Kopinath said he feels a deep joy when he looks at the books and manuscripts the digital library has now. Born on a small island off Sri Lanka’s northern coast, he reminisced how keenly he, as a child, felt the loss of his family’s large collection of books because of their multiple displacements. After being displaced for the third time, Kopinath recalled “I had nothing in my hands.” To him and the others involved with this project, Noolaham offers a promise that such losses are not permanent. That somewhere all that lost knowledge is waiting for them to find and preserve it.

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The incredible engineering that can save your life in a car crash

Indian roads are among the world’s most dangerous. We take a look at the essential car safety features for our road conditions.

Over 200,000 people die on India’s roads every year. While many of these accidents can be prevented by following road safety rules, car manufacturers are also devising innovative new technology to make vehicles safer than ever before. To understand how crucial this technology is to your safety, it’s important to understand the anatomy of a car accident.

Source: Global report on road safety, 2015 by WHO.
Source: Global report on road safety, 2015 by WHO.

A car crash typically has three stages. The first stage is where the car collides with an object. At the point of collision, the velocity with which the car is travelling gets absorbed within the car, which brings it to a halt. Car manufacturers have incorporated many advanced features in their cars to prevent their occupants from ever encountering this stage.

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Smarter bodies, safer passengers

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CRUMPLE ZONES: Invented in the 1950s, crumple zones are softer vehicle sections that surround a safety cell that houses passengers. In a crash, these zones deform and crumple to absorb the shock of the impact. In the visual, the safety cell is depicted in red, while the crumple zones of the car surround the safety cell.
CRUMPLE ZONES: Invented in the 1950s, crumple zones are softer vehicle sections that surround a safety cell that houses passengers. In a crash, these zones deform and crumple to absorb the shock of the impact. In the visual, the safety cell is depicted in red, while the crumple zones of the car surround the safety cell.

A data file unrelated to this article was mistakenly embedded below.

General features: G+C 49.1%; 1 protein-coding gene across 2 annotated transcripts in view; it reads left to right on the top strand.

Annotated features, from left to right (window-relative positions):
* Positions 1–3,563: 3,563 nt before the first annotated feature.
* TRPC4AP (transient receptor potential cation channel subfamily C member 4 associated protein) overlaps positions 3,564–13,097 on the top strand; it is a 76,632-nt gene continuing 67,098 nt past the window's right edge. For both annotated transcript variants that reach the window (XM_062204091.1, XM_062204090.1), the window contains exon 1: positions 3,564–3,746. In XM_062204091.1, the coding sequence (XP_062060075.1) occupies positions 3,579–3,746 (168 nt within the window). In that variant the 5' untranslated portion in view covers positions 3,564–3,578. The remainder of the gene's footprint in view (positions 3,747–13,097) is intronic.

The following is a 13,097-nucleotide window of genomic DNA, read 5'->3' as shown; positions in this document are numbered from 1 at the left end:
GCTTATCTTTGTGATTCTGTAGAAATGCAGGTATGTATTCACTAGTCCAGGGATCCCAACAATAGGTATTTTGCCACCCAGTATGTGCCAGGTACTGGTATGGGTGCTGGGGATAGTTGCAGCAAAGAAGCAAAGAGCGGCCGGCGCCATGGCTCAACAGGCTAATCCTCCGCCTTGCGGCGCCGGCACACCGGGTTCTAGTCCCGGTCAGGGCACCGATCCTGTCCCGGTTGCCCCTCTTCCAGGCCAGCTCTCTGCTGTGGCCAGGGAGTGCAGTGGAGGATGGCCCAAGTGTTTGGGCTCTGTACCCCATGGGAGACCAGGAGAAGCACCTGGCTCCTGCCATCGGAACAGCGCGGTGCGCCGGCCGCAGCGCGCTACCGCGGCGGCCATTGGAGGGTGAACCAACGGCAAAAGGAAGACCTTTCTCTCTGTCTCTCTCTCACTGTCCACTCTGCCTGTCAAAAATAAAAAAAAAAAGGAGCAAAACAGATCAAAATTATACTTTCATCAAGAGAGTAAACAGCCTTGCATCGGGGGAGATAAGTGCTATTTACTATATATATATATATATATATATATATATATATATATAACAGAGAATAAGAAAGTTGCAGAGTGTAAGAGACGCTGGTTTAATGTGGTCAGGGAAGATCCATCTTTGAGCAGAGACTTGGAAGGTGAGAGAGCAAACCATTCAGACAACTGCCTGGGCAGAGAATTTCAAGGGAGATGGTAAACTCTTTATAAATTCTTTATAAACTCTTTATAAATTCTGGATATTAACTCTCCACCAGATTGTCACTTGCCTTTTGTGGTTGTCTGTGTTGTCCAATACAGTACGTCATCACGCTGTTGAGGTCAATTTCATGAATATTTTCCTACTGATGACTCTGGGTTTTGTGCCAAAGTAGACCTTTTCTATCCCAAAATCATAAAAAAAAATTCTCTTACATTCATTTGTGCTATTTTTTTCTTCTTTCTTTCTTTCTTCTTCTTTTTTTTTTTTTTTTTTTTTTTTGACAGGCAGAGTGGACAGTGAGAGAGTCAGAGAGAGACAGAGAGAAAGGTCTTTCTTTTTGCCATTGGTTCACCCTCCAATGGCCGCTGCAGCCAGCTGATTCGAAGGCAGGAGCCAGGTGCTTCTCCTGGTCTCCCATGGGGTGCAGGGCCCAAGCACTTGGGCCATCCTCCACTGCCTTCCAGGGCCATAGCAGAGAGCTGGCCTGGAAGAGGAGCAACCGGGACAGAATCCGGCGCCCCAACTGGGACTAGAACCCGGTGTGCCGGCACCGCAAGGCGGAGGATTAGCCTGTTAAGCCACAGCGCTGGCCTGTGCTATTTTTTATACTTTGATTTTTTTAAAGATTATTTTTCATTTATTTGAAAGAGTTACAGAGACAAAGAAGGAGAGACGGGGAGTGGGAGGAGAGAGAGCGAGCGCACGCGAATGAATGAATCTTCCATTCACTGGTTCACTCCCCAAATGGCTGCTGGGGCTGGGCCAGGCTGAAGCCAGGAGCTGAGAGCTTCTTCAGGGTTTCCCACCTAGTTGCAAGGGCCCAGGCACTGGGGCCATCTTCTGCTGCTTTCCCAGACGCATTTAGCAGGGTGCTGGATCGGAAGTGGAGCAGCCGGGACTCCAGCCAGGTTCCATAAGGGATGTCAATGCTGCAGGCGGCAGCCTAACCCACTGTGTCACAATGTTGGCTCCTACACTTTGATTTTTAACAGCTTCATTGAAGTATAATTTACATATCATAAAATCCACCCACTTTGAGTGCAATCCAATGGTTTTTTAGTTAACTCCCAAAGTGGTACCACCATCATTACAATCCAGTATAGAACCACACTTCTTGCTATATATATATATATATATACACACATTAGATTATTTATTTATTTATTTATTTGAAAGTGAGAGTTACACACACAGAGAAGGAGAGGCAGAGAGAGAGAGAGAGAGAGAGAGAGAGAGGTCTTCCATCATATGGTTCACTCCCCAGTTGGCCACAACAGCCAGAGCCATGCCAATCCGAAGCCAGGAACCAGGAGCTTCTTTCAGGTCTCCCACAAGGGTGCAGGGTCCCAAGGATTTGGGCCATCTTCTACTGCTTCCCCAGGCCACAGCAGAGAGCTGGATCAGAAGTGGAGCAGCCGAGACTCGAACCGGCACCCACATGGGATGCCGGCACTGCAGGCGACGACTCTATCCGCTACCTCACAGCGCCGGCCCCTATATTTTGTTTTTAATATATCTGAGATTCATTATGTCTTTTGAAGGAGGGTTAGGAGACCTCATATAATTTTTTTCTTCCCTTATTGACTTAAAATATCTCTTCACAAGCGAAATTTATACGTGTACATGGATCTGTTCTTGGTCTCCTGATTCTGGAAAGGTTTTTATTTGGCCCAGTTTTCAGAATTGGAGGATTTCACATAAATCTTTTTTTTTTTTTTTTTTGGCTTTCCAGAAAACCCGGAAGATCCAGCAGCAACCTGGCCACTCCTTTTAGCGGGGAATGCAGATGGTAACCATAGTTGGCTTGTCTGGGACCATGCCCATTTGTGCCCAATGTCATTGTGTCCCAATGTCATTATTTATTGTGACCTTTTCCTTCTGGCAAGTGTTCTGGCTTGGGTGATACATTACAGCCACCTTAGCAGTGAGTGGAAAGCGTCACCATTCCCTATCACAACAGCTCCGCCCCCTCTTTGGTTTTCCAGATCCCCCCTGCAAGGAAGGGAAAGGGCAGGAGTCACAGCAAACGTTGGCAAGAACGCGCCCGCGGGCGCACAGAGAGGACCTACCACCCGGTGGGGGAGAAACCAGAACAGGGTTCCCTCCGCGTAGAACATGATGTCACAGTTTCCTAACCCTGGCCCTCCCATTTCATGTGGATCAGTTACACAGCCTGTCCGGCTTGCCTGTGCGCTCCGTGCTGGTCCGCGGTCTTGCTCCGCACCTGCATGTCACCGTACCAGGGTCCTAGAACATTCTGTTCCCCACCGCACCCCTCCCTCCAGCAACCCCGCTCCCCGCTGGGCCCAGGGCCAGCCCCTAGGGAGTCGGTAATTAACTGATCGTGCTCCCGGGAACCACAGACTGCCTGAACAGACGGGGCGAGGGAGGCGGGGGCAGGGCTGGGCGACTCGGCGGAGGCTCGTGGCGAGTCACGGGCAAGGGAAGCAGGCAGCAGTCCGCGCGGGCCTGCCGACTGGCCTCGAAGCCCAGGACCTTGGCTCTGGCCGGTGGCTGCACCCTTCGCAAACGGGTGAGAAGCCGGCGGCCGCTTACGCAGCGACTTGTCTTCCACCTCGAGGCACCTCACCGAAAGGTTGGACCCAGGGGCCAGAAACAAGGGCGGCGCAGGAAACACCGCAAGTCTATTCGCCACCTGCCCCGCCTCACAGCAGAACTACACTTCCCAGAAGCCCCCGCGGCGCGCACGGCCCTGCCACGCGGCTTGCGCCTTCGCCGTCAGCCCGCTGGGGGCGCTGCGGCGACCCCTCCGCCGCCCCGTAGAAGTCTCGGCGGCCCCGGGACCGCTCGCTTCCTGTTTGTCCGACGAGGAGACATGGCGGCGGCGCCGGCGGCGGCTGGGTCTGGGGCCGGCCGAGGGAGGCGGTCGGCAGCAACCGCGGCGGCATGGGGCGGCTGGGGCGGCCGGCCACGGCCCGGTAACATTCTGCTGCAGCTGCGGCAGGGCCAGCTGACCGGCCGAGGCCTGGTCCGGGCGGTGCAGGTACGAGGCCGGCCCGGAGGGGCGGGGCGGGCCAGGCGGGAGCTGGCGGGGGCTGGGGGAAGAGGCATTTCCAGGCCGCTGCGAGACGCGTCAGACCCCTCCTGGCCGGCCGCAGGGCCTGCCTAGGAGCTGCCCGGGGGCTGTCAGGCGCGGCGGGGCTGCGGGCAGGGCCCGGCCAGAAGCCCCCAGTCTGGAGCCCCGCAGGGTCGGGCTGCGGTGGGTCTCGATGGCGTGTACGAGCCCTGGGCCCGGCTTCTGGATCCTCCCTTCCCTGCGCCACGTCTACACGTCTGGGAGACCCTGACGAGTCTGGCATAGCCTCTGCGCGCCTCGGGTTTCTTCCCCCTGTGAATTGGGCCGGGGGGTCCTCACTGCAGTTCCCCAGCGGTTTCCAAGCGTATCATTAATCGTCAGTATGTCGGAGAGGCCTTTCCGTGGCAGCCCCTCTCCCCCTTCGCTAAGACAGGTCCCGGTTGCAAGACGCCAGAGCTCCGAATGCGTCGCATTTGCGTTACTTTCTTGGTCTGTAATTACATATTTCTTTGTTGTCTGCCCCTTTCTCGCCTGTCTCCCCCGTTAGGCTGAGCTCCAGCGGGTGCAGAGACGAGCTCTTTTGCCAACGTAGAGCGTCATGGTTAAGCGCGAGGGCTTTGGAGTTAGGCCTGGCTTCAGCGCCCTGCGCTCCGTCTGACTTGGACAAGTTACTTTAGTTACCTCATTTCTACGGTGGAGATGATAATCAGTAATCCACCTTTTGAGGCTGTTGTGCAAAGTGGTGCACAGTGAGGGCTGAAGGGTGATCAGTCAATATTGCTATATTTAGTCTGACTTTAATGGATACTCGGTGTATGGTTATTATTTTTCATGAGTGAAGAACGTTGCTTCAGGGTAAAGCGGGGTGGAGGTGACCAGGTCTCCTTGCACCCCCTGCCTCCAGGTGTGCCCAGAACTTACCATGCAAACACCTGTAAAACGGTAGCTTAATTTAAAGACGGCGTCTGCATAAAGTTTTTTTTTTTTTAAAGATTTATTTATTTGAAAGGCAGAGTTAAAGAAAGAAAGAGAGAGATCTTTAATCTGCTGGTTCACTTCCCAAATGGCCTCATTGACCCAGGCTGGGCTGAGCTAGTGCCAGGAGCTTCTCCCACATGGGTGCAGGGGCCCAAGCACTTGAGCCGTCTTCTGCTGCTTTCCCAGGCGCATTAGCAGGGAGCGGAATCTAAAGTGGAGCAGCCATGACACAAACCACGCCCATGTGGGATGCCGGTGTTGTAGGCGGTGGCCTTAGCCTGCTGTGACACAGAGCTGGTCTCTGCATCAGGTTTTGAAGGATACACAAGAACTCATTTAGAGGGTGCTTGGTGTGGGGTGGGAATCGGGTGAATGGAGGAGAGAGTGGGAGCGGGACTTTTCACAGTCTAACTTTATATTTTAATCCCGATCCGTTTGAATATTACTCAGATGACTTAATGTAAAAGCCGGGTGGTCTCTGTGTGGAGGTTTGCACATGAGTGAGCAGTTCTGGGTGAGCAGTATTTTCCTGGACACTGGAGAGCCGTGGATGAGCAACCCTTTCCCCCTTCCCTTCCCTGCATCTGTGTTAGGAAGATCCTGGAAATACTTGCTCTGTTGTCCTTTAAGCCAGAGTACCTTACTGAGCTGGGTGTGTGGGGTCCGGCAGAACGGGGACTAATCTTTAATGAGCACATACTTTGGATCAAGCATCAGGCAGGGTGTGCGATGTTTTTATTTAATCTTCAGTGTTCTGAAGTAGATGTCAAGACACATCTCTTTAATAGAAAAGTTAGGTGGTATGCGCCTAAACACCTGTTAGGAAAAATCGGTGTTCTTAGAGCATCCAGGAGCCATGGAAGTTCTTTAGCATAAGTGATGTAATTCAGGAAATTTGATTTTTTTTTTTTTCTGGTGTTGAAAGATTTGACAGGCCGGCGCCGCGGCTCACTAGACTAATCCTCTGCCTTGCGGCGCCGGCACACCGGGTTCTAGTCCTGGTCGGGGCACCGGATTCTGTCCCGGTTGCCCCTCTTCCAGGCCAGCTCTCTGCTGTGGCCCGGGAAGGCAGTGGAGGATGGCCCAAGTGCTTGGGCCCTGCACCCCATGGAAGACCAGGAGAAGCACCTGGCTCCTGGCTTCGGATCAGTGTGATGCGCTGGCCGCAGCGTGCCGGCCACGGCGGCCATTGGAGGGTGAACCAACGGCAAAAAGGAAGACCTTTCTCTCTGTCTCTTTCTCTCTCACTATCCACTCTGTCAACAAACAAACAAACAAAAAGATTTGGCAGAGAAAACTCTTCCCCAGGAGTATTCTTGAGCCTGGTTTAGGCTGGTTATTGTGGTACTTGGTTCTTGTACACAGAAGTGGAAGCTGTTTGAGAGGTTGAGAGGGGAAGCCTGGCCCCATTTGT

Post-collision technology

While engineers try to mitigate the effects of a crash in the first stage itself, there are also safe guards for the second stage, when after a collision the passengers are in danger of hitting the interiors of the car as it rapidly comes to a halt. The most effective of these post-crash safety engineering solutions is the seat belt that can reduce the risk of death by 50%.

In the third stage of an actual crash, the rapid deceleration and shock caused by the colliding vehicle can cause internal organ damage. Manufacturers have created airbags to reduce this risk. Airbags are installed in the front of the car and have crash sensors that activate and inflate it within 40 milliseconds. Many cars also have airbags integrated in the sides of the vehicles to protect from side impacts.

SEATBELTS: Wearing seatbelts first became mandatory in Victoria, Australia in 1970, and is now common across the world. Modern seatbelts absorb impact more efficiently, and are equipped with ‘pre-tensioners’ that pull the belt tight to prevent the passenger from jerking forward in a crash.
SEATBELTS: Wearing seatbelts first became mandatory in Victoria, Australia in 1970, and is now common across the world. Modern seatbelts absorb impact more efficiently, and are equipped with ‘pre-tensioners’ that pull the belt tight to prevent the passenger from jerking forward in a crash.

Safety first

In the West as well as in emerging markets like China, car accident related fatalities are much lower than in India. Following traffic rules and driving while fully alert remain the biggest insurance against mishaps, however it is also worthwhile to fully understand the new technologies that afford additional safety.

So the next time you’re out looking for a car, it may be a wise choice to pick an extra airbag over custom leather seats or a swanky music system. It may just save your life.

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This article was produced on behalf of Volkswagen by the Scroll.in marketing team and not by the Scroll.in editorial staff.